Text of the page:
Fix this theme park: Epcot
Today, we're starting a short series looking at how a few popular theme parks could better achieve their potential. We're starting with Walt Disney World's Epcot
, a park that's beloved by a few, but that's failed to earn the widespread praise that's needed to push more of its attractions toward the top of our reader ratings.
Epcot might be the world's most unique theme park. Its theme is nonfiction, after all - a Future World devoted to science and technology, and a World Showcase themed to several nations around the planet. But while this unique nonfiction approach creates enormous potential, that difference carries risk. Many visitors simply don't know what to make of a nonfiction theme park. And given the changes Disney's made to the park over the years, I suspect that, at times, Disney doesn't know what to make of it, either.
The people are the only lively things in this picture.
So how to fulfill Epcot's potential? What can be done to help more people love this park? I'd like to start this discussion by highlighting three fundamental problems I see with the park, and suggesting potential solutions.
1. The entrance looks like a mausoleum.
2. Xenophobia and opposition to science have become socially acceptable in America.
3. Disney can't predict the future, anyway.
I'll be writing about Future World today, because, to me, there's no major problem with World Showcase that a new country pavilion with a well-designed narrative ride wouldn't fix. (The xenophobe Disney fans whose "love" for America causes them to hate all things "foreign" can just shove it, as far as I'm concerned.)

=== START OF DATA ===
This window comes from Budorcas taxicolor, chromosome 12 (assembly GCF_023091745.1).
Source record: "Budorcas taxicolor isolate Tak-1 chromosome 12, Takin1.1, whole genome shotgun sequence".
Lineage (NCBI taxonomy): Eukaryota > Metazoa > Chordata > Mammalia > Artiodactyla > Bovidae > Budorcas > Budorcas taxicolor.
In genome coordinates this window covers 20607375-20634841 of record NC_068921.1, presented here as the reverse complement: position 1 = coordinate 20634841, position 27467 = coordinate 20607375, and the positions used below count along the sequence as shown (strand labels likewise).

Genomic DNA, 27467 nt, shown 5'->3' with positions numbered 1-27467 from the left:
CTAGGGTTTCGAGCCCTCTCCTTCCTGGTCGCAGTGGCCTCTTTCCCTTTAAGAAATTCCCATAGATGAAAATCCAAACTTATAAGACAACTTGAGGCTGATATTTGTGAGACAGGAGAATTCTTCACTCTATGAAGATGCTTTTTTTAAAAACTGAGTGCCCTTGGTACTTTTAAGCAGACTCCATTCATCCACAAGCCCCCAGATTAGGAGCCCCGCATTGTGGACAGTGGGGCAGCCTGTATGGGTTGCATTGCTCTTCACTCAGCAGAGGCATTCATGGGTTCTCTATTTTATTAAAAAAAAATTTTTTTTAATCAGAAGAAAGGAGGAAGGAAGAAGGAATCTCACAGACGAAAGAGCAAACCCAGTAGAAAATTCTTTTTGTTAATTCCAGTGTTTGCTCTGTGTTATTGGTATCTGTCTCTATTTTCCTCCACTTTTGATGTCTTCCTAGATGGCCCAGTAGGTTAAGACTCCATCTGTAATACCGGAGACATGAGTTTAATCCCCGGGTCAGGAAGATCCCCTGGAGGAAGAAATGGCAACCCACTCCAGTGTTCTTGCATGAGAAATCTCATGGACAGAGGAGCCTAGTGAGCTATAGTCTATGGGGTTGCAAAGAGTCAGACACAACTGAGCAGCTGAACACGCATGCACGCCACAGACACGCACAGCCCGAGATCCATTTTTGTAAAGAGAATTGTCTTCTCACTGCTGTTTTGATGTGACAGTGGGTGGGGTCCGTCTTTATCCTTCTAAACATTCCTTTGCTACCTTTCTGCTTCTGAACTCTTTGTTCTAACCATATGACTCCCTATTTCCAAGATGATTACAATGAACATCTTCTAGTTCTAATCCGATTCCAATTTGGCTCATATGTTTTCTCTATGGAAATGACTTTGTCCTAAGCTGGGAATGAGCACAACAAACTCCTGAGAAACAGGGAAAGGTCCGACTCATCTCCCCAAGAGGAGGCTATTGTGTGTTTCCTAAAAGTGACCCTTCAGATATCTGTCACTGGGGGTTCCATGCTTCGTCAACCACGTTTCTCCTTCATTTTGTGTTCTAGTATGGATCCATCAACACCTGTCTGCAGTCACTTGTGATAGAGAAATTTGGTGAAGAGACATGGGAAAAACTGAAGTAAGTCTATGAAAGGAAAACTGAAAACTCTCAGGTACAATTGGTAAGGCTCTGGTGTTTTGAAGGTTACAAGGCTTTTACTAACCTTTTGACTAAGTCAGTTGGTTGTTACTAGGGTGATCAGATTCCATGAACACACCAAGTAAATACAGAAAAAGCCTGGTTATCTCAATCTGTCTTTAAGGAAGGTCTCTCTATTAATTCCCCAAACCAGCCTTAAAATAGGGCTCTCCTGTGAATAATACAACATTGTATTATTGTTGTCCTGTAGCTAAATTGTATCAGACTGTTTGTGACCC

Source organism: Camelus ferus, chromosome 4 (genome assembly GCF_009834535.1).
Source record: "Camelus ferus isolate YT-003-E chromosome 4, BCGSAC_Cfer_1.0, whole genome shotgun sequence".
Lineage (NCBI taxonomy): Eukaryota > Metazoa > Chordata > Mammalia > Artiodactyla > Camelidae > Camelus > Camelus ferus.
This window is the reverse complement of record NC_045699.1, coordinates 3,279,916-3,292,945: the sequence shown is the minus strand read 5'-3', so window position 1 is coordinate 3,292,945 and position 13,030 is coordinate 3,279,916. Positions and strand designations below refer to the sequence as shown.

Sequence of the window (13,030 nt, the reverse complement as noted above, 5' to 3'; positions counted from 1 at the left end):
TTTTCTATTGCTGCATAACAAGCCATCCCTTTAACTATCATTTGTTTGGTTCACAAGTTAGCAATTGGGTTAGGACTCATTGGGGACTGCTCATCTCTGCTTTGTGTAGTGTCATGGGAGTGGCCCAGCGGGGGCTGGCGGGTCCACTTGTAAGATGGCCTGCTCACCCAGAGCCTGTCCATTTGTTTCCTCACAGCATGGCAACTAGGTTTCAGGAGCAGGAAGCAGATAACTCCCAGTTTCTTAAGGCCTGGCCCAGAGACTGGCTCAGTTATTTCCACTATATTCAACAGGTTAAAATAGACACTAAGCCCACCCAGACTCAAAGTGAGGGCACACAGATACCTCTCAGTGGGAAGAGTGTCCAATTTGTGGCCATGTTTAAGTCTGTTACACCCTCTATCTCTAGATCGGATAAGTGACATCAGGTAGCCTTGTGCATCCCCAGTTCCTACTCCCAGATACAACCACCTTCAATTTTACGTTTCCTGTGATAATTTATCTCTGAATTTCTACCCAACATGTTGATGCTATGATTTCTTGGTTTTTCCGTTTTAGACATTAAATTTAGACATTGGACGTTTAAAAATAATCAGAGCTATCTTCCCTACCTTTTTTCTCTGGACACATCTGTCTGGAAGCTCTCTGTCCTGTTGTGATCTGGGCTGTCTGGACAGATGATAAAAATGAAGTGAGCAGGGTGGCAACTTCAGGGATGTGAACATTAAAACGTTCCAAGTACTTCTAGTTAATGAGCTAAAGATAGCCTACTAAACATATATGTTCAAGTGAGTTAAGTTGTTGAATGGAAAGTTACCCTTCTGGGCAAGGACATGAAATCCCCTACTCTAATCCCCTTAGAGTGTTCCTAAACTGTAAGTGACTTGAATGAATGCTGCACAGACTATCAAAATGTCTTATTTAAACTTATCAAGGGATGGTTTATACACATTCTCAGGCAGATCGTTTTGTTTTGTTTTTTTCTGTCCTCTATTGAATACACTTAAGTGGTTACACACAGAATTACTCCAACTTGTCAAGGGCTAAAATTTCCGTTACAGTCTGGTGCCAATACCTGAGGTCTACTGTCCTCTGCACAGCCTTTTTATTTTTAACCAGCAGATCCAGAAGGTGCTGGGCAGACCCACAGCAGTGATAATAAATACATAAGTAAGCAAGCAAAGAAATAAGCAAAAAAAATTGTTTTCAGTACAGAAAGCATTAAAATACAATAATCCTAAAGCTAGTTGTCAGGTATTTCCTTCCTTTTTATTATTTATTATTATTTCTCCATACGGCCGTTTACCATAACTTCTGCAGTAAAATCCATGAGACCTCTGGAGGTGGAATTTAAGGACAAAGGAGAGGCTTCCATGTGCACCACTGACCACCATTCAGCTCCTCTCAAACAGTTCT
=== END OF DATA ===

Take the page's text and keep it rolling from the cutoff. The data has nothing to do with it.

So let's start our analysis of Future World, appropriately, with the entrance. The addition of Buena Vista Street to Disney California Adventure illustrates how a new entrance can reset the tone for an entire theme park. Unfortunately, the "Leave a Legacy" blocks Disney installed at the front of Epcot years ago left the park's entrance looking like a graveyard. Many fans have cracked jokes about the dark granite monuments being a tribute to "all the people who died" in the park.
Many of the people who do love Epcot love it because the park actually represents quite the opposite. At its best, Epcot is and has been a tribute to discovery, opportunity, and the eternal possibilities that life offers us. The park's entrance ought to reflect that optimism. But it won't until Disney find a way to remove or relocate Leave a Legacy and to remake the entrance into the type of inviting space that Buena Vista Street now provides for California Adventure.
I'd suggest that Disney look to its best theme park, Tokyo DisneySea, and borrow the name of one of its lands, "Port Discovery," for the new version of Future World. Instead of funneling all visitors through a pinch-point under Spaceship Earth, where you can't see the thing, let's remake Epcot's entrance into a grand semi-circle plaza, with Spaceship Earth in its center. That way, people can flow around the geosphere, seeing it the whole time as they walk through the plaza and into the park.
That redesign would open up space for the highly-themed cafes, shops, and the small performance and meet-and-greet spaces that can make Epcot's Port Discovery a living invitation into the world of Epcot, instead of looking like a closed, ossified monument to the dead, as it does now. The southern edge of the plaza, behind Spaceship Earth, would then open up to the pavilions, making clearer pathways into the park that we have now with the Innoventions buildings blocking the way.
A warmer, more lively entrance to the park is essential because Disney can no longer assume that people are excited by science and world culture, as they were when the park opened 30 years ago and before. When Walt Disney was dreaming up his "Florida Project" in the 1960s, America's corporations eagerly spent millions of dollars to promote science - in schools, in media and even in theme parks. When Epcot opened, it drew upon major sponsorships from companies eager to attach their name not just to Disney's, but to the ideals of progressive science.